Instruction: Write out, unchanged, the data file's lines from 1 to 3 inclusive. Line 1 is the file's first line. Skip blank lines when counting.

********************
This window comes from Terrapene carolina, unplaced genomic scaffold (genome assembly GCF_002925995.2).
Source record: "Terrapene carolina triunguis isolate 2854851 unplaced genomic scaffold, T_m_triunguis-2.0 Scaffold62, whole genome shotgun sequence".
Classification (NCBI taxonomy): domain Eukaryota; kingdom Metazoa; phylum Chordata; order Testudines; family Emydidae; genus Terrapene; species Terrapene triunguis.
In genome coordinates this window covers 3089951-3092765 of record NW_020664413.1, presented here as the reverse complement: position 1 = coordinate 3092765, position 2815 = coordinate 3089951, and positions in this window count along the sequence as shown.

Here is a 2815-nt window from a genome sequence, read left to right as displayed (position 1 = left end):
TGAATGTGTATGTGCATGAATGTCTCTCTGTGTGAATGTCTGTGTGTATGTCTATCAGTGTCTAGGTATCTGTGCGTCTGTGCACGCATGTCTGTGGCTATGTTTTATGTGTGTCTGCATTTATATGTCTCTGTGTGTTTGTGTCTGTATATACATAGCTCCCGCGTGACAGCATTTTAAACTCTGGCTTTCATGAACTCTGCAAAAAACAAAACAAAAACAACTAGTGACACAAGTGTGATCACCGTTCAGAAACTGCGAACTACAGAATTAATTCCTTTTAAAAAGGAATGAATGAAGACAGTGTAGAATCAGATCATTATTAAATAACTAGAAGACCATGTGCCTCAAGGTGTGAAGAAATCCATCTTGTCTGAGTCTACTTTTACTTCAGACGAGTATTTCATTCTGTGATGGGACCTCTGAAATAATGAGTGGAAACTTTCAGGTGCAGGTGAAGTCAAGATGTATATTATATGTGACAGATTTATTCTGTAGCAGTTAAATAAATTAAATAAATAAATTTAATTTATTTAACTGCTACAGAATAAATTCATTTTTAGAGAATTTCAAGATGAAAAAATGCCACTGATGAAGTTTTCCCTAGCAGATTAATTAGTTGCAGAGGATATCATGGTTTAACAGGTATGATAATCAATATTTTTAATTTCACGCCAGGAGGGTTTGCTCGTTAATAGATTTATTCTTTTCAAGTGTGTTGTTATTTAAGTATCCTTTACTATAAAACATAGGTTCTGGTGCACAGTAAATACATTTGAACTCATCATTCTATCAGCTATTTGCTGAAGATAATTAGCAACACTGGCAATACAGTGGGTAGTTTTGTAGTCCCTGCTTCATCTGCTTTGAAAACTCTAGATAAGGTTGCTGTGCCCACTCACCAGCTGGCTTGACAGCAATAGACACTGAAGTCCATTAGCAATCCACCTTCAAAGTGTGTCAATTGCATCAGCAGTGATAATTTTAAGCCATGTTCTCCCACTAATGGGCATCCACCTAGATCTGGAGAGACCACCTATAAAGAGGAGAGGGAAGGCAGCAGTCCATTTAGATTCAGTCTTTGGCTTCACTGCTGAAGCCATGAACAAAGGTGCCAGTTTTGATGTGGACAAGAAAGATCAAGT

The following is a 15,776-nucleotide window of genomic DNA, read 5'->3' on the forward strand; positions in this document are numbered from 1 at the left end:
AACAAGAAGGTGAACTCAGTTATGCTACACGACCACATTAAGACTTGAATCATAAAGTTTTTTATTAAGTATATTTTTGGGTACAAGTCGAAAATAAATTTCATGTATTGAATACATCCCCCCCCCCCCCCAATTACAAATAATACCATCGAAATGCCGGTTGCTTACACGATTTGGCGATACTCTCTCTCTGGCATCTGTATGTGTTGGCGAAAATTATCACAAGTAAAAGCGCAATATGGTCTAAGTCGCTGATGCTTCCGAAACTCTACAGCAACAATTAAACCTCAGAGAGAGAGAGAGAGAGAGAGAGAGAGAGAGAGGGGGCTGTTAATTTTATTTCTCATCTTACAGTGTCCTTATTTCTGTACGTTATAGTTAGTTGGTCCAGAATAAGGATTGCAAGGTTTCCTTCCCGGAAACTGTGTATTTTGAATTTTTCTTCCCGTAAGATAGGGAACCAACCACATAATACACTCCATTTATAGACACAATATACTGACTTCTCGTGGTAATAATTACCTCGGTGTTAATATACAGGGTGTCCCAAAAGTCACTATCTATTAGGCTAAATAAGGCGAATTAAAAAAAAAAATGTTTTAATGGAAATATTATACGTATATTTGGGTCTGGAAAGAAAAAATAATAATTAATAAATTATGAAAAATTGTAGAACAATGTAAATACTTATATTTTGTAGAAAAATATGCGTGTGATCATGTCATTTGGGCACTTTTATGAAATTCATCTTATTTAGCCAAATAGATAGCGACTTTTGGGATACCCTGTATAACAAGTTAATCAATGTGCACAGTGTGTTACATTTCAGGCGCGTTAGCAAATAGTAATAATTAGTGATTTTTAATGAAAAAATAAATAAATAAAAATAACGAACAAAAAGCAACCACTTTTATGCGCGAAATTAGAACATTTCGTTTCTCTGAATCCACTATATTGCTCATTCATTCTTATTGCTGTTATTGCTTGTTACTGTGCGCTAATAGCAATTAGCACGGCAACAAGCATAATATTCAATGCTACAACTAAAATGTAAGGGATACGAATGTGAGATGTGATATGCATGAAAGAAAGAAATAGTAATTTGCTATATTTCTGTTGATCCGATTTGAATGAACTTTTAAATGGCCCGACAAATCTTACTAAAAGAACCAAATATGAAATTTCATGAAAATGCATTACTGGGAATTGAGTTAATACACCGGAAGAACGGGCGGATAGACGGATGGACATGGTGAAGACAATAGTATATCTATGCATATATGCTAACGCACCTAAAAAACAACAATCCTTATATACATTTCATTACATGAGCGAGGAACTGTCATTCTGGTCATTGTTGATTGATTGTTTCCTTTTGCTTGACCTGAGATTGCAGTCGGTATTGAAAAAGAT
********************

This window comes from Terrapene carolina, unplaced genomic scaffold (genome assembly GCF_002925995.2).
Source record: "Terrapene carolina triunguis isolate 2854851 unplaced genomic scaffold, T_m_triunguis-2.0 Scaffold62, whole genome shotgun sequence".
Classification (NCBI taxonomy): domain Eukaryota; kingdom Metazoa; phylum Chordata; order Testudines; family Emydidae; genus Terrapene; species Terrapene triunguis.